With so many states having already completed their discussions about raising the minimum wage, it should come as no surprise that more are starting those talks as well. One such state is Wisconsin, where the governor and numerous lawmakers want to institute higher hourly salaries for their lowest-paid constituents.
As part of ongoing hearings about the state's budget for 2019-2021, Gov. Tony Evers included plans to raise the minimum wage from the current $7.25 - in line with the low federal standard - to $8.25 starting in January, and then another 75 cents in each of the following three years, according to Wisconsin Public Radio. That would bring the state to $10.50 by 2023, and beginning the following year, the minimum would be tied to the cost of living, meaning it would be adjusted for inflation on an annual basis.
While some lawmakers made the traditional anti-increase arguments about harming small businesses, Department of Workforce Development Secretary Caleb Frostman noted that these increases were both modest and incremental. Currently, the Badger State is tied with Iowa among all the states it borders for low wages, trailing Minnesota ($9.86), Michigan ($9.45) and Illinois ($8.25). Moreover, Illinois is on track to reach $15 by 2025.
In addition to the budget creating a situation in which the minimum wage for Wisconsinites would rise somewhat slowly, it would also allow the state to convene a task force for the purpose of evaluating how feasible it would be to eventually raise the minimum to $15, like neighboring Illinois, according to the Wisconsin State Journal. Furthermore, the budget proposal would improve unemployment benefits for out-of-work residents and reduce the number of requirements those people need to qualify.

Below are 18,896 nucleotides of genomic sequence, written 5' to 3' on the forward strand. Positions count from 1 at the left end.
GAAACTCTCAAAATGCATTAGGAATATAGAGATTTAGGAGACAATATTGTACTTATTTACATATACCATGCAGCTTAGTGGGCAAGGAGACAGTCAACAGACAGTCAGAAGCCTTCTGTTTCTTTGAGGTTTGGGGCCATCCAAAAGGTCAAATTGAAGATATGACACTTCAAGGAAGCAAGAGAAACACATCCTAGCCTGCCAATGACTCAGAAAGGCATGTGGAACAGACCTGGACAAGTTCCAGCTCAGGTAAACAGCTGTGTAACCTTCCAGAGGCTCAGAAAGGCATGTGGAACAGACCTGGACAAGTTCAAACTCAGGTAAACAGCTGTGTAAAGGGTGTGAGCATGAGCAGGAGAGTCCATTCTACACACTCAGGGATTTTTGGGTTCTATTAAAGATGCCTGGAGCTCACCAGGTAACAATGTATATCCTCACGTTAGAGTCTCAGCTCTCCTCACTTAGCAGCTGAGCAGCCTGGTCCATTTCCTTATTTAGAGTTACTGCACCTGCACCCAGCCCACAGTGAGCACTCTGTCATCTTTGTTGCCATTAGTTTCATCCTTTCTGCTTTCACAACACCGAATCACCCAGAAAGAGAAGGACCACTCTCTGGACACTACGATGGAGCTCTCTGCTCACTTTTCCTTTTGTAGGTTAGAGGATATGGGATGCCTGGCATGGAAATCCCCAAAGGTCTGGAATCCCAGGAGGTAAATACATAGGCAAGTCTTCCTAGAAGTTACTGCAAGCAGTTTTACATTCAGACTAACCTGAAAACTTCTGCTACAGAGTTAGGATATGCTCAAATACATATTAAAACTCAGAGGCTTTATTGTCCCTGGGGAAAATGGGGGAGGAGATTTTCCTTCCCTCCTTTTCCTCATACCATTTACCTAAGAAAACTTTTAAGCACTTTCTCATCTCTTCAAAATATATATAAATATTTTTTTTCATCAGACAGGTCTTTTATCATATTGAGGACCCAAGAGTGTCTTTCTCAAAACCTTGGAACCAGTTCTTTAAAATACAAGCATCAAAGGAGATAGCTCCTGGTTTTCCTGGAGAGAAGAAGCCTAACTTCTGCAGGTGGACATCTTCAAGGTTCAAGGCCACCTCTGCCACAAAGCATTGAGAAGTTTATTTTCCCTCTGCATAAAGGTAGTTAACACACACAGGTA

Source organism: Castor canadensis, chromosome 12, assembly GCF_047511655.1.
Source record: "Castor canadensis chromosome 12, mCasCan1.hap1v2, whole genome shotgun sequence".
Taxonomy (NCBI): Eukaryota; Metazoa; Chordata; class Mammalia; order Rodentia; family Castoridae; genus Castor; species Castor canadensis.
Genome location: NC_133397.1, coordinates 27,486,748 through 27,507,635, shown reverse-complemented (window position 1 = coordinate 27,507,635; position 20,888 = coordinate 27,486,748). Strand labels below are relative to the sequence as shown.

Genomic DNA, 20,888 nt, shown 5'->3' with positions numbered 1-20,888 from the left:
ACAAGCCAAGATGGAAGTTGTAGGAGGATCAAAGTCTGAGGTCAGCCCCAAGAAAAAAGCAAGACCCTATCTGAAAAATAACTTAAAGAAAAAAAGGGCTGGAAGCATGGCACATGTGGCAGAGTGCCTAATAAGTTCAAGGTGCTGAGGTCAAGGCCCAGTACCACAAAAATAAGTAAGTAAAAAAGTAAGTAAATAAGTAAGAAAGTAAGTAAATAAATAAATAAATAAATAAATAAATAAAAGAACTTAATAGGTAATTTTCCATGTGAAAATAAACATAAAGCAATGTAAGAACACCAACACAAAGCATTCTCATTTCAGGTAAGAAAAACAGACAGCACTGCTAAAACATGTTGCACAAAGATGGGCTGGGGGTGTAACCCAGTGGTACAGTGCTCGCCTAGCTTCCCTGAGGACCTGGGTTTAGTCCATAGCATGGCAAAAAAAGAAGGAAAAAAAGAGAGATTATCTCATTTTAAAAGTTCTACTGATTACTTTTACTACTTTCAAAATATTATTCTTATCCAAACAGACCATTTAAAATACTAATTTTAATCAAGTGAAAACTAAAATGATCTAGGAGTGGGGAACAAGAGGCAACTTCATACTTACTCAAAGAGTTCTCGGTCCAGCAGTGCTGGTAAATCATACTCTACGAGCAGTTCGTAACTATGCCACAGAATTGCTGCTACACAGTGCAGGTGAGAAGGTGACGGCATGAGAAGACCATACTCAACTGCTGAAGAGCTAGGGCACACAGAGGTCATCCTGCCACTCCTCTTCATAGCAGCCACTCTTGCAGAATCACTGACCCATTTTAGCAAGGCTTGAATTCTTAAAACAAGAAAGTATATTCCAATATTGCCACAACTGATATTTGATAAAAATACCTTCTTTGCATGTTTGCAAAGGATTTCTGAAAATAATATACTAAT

Finally, the budget would require the state to start paying a "prevailing wage" to laborers for public works programs, which previously existed but had been done away with by the administration that preceded Evers, the report said.
A tough situation
As with any debates surrounding a minimum wage hike, there is plenty to consider, according to the Badger Herald. Like many states, Wisconsin has a significant issue of income inequality, as recent data suggests that someone in the top 1 percent of statewide earners makes about 19 times more than an average person in the other 99 percent. However, those people also tend to pay less of their income in taxes by proportion (just 7.7 percent), versus the 9 percent paid by the bottom fifth, and 10.6 percent from the middle 20 percent of earners.
To that end, Evers' budget proposal also seeks to alter the state's tax code so that roughly 1.9 million middle-class and lower-paid workers see an average of $217 in tax savings, the report said.
When states as a whole are considering increasing their minimum wage requirements, it's often a good idea for businesses to get out in front of the trend. Higher hourly wages and better benefits are necessary when it comes to both attracting and retaining top talent in the first place, so moving to exceed requirements is often the best path forward for businesses of any size.
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